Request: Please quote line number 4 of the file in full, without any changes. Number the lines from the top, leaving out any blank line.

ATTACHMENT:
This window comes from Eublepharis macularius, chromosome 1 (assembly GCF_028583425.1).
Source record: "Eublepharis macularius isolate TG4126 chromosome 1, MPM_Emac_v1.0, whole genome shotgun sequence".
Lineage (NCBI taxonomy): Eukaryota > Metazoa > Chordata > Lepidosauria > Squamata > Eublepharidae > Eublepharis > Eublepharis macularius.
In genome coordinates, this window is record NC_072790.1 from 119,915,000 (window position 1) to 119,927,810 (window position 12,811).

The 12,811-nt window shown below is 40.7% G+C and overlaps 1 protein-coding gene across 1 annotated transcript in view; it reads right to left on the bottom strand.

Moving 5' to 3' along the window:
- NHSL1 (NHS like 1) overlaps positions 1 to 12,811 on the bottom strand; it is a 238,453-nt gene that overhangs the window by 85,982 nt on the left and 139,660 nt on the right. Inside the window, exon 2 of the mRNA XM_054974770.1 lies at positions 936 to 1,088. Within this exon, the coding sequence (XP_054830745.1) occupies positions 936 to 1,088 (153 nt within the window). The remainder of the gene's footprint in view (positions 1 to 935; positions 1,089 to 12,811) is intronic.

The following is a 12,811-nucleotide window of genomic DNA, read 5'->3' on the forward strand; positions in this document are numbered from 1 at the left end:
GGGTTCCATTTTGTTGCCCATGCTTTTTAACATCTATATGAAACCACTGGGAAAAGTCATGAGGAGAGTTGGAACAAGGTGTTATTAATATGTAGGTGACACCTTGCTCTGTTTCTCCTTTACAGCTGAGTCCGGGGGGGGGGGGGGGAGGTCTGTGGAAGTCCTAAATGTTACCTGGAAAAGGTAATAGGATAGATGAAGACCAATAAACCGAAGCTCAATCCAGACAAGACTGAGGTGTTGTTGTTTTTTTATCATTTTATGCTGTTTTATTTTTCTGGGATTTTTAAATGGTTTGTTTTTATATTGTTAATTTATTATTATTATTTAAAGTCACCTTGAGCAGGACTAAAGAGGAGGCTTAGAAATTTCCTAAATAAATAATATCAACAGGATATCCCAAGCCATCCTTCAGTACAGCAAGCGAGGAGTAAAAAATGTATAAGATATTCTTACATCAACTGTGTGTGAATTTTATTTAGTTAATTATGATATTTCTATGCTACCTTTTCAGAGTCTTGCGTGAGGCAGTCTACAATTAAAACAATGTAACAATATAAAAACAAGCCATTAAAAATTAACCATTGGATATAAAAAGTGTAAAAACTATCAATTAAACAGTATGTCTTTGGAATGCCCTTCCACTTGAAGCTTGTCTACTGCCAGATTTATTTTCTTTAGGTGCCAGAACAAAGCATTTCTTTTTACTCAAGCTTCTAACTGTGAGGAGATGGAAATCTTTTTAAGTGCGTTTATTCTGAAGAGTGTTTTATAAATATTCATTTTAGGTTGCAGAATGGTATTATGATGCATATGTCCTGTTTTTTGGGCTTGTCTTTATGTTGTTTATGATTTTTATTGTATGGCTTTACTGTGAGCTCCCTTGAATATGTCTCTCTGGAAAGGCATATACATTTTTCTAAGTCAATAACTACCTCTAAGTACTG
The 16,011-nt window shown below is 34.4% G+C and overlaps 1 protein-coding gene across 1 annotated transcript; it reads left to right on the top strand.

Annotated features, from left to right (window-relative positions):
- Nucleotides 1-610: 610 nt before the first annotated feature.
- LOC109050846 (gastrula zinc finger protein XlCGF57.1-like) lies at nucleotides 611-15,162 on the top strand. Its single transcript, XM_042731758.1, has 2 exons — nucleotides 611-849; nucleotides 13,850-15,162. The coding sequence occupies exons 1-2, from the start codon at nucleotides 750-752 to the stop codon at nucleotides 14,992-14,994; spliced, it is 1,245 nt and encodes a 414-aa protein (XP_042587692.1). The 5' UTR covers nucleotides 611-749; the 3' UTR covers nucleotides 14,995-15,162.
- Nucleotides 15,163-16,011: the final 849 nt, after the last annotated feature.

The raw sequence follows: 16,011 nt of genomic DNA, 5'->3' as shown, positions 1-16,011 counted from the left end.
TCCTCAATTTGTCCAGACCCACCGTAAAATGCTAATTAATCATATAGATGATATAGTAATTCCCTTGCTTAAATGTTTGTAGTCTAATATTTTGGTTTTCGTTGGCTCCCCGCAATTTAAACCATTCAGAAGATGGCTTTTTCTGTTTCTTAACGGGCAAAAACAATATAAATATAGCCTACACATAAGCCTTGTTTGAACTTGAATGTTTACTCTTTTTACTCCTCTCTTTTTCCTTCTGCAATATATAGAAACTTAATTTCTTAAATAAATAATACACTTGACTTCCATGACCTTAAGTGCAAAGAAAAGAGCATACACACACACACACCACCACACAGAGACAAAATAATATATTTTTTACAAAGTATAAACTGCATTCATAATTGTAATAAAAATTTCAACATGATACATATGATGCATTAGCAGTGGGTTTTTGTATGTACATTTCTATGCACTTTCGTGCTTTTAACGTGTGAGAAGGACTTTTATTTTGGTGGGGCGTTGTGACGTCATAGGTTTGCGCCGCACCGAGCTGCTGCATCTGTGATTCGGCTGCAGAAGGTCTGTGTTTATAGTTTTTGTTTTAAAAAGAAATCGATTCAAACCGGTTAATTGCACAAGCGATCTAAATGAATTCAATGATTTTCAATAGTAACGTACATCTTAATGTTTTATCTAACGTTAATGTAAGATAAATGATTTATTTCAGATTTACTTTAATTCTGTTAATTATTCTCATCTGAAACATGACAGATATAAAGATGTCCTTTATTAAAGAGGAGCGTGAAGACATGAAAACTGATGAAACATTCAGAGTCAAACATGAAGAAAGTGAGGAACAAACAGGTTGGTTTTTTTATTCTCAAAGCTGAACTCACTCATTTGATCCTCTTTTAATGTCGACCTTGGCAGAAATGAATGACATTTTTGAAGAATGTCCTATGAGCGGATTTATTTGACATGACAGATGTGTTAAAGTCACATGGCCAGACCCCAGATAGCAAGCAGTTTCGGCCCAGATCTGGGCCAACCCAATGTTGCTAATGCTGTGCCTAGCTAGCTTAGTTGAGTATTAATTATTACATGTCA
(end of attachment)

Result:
In genome coordinates, this window is record NC_072790.1 from 119,915,000 (window position 1) to 119,927,810 (window position 12,811).